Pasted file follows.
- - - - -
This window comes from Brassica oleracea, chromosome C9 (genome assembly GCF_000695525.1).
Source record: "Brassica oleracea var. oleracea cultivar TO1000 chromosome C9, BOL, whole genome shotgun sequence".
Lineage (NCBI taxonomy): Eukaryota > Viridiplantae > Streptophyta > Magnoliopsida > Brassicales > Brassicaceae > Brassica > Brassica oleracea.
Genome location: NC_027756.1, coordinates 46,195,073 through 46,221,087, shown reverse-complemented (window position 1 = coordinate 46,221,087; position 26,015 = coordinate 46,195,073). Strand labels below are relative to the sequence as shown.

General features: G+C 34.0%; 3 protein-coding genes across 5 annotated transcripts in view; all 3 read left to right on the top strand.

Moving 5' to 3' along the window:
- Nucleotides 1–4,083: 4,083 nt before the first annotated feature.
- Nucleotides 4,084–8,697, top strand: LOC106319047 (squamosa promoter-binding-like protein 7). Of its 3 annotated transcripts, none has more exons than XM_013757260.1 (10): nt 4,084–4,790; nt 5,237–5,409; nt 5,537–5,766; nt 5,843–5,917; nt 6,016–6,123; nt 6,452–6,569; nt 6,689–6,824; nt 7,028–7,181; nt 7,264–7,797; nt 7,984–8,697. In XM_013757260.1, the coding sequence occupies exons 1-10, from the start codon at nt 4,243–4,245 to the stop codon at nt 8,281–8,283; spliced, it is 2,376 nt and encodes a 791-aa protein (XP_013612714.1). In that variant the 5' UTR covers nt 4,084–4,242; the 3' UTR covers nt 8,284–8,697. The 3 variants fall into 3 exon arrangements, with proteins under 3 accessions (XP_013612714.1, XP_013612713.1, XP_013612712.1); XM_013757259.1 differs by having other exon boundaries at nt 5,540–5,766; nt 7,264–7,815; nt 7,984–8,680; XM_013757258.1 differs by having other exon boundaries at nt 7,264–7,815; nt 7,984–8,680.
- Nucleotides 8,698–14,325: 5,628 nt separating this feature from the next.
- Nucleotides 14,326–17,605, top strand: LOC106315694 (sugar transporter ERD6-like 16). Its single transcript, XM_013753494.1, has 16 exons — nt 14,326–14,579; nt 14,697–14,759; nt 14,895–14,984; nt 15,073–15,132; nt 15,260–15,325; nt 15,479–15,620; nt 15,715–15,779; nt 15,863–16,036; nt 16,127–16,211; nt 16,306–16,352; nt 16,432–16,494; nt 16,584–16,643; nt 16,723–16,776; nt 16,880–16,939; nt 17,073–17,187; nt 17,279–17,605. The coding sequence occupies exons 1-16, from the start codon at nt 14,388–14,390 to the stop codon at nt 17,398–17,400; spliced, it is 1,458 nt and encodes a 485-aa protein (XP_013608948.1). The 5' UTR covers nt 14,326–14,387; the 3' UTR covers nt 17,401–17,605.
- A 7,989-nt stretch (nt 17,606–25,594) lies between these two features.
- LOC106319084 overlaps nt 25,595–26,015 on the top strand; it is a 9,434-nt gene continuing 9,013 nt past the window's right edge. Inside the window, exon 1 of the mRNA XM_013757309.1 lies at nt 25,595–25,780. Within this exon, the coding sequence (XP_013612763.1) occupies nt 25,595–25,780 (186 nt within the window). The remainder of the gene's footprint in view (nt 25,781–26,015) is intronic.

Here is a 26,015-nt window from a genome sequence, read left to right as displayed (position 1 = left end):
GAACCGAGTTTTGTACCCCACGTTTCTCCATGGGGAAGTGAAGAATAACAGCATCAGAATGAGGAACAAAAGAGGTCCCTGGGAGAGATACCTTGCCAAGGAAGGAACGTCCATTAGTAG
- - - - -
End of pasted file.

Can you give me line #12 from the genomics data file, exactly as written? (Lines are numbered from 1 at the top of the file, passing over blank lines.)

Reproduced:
- LOC106319084 overlaps nt 25,595–26,015 on the top strand; it is a 9,434-nt gene continuing 9,013 nt past the window's right edge. Inside the window, exon 1 of the mRNA XM_013757309.1 lies at nt 25,595–25,780. Within this exon, the coding sequence (XP_013612763.1) occupies nt 25,595–25,780 (186 nt within the window). The remainder of the gene's footprint in view (nt 25,781–26,015) is intronic.